Jump to ContentJump to Main Navigation
Nation-States and the Global EnvironmentNew Approaches to International Environmental History$
Users without a subscription are not able to see the full content.

Erika Marie Bsumek, David Kinkela, and Mark Atwood Lawrence

Print publication date: 2013

Print ISBN-13: 9780199755356

Published to Oxford Scholarship Online: September 2013

DOI: 10.1093/acprof:oso/9780199755356.001.0001

Show Summary Details
Page of

PRINTED FROM OXFORD SCHOLARSHIP ONLINE (oxford.universitypressscholarship.com). (c) Copyright Oxford University Press, 2020. All Rights Reserved. An individual user may print out a PDF of a single chapter of a monograph in OSO for personal use. date: 04 December 2020

Going Global after Vietnam

Going Global after Vietnam

The End of Agent Orange and the Rise of an International Environmental Regime

Chapter:
(p.97) 5 Going Global after Vietnam
Source:
Nation-States and the Global Environment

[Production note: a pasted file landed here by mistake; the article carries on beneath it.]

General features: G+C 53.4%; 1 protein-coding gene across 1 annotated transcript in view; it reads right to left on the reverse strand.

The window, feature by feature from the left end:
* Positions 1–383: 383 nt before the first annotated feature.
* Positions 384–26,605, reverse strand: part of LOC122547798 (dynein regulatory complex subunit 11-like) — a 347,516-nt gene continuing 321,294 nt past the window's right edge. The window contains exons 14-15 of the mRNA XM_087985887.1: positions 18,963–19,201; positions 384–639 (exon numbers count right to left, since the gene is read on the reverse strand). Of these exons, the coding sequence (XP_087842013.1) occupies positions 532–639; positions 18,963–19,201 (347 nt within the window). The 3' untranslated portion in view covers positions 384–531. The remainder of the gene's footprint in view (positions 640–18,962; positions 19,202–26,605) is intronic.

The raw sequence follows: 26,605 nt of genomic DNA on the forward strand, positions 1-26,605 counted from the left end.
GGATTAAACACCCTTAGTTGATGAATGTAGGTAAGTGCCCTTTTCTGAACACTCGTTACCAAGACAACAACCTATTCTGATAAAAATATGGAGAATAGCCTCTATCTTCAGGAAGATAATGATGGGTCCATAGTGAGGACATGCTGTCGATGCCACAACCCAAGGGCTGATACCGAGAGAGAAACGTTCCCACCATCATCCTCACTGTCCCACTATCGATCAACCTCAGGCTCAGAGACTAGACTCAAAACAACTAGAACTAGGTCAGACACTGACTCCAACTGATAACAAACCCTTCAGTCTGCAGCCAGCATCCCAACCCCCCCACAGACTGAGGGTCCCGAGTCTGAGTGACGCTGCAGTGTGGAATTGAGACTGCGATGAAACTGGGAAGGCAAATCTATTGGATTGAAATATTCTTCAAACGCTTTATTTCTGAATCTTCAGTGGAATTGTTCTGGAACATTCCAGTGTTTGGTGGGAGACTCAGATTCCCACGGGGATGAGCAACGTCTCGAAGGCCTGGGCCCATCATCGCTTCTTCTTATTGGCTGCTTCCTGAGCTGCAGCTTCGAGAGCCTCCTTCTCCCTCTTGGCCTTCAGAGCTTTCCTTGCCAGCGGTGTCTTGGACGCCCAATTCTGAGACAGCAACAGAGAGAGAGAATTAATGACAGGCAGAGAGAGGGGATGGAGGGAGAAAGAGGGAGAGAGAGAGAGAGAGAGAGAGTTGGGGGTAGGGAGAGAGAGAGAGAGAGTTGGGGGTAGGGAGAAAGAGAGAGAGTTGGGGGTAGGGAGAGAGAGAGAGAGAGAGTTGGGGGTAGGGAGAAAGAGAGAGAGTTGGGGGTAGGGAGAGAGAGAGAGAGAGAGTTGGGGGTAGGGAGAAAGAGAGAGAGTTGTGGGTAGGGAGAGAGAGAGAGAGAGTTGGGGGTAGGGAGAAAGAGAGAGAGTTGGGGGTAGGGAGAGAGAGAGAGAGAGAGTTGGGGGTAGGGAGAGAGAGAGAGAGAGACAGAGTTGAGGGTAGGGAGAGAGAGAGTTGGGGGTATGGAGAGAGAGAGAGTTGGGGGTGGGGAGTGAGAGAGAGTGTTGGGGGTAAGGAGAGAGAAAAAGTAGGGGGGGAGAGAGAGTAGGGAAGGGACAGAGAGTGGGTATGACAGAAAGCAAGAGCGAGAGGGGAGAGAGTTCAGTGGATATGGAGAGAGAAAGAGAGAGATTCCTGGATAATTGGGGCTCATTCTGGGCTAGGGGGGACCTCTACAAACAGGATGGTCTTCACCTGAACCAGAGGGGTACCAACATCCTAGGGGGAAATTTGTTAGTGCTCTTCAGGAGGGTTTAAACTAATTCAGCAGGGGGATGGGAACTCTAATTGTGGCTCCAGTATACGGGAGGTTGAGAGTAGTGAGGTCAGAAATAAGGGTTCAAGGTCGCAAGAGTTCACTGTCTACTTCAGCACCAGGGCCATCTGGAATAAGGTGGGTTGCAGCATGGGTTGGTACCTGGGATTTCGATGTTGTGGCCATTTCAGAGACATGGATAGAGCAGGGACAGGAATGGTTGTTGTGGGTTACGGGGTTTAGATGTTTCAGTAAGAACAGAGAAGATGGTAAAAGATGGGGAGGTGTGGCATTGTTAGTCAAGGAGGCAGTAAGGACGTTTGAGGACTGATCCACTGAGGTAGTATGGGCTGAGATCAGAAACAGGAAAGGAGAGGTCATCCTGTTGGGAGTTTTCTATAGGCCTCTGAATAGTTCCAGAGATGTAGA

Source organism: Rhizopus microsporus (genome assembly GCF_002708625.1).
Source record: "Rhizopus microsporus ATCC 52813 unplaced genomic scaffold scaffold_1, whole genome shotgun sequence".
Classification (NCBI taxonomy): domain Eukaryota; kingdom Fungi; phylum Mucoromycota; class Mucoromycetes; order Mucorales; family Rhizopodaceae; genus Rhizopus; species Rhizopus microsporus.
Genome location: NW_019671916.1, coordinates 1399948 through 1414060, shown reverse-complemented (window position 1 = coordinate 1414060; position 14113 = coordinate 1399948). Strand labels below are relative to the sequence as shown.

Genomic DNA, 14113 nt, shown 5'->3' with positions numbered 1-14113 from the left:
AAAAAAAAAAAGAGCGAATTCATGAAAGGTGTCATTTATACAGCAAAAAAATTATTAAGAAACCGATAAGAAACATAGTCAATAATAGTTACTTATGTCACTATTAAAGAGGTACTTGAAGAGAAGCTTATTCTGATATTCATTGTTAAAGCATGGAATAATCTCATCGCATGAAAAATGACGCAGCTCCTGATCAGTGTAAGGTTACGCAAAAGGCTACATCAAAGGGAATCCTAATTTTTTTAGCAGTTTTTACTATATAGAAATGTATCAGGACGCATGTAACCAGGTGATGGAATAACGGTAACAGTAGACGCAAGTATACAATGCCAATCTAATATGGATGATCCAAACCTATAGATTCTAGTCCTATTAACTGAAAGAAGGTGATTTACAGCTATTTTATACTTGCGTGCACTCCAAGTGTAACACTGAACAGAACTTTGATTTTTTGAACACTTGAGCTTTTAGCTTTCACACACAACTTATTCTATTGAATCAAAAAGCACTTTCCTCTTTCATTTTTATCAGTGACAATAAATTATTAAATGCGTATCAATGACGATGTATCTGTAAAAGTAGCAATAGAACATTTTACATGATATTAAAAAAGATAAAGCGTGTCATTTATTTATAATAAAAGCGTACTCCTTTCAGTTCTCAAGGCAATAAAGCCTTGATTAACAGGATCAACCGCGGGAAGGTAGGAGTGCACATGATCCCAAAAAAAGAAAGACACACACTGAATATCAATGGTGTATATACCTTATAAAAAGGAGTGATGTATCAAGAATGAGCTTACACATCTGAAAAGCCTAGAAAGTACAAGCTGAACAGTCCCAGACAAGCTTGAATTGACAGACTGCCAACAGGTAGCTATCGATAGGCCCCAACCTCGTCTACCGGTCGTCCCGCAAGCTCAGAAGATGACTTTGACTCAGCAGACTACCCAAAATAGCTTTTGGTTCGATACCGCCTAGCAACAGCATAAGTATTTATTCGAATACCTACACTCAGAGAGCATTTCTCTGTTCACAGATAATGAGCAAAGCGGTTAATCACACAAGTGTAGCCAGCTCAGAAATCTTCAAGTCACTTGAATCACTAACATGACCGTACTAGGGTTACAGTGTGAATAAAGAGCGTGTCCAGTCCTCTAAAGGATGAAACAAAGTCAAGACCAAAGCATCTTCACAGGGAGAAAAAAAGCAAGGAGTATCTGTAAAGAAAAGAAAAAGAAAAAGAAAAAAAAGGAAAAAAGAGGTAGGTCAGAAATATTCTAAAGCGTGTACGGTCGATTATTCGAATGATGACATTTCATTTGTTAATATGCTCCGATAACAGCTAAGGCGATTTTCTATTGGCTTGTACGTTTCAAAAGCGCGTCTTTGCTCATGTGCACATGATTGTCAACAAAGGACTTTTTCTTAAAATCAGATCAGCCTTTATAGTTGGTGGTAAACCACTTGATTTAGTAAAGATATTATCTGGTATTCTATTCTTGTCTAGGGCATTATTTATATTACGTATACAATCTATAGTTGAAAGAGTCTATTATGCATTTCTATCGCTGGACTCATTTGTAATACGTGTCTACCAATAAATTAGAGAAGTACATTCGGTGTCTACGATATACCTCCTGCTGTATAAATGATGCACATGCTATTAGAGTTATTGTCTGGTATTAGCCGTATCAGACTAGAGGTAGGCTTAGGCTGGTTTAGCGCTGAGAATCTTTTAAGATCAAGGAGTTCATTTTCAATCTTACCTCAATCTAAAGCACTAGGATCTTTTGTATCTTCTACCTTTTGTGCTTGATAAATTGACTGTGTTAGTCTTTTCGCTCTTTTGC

Author(s):

David Zierler

Publisher:
Oxford University Press
DOI:10.1093/acprof:oso/9780199755356.003.0006

This essay provides an historical explanation for the U.S. decision to end herbicidal warfare operations in Vietnam, contextualized within a broader framework of the late 1960s. The debacle of the Vietnam had collapsed the Cold War “consensus.” The idea that remote communist revolutions threatened U.S. security lost salience, creating room for new conceptualizations of security, including environmental issues. A group of scientists who protested the massive spraying of South Vietnam with Agent Orange and other herbicides were concerned with the unknown ecological and human effects of this unprecedented program. Further, they feared the wide availability of herbicides meant that herbicidal warfare could be waged everywhere. The scientists’ efforts prevented this prospect in two ways: they successfully urged Congress to press the White House to renounce first use of herbicides in war; and they helped to elevate herbicidal warfare to the international arena during the inaugural UN Environmental Conference of 1972.

Keywords:   herbicides, agent orange, security, vietnam, united nations, cold war

Oxford Scholarship Online requires a subscription or purchase to access the full text of books within the service. Public users can however freely search the site and view the abstracts and keywords for each book and chapter.

Please, subscribe or login to access full text content.

If you think you should have access to this title, please contact your librarian.

To troubleshoot, please check our FAQs , and if you can't find the answer there, please contact us .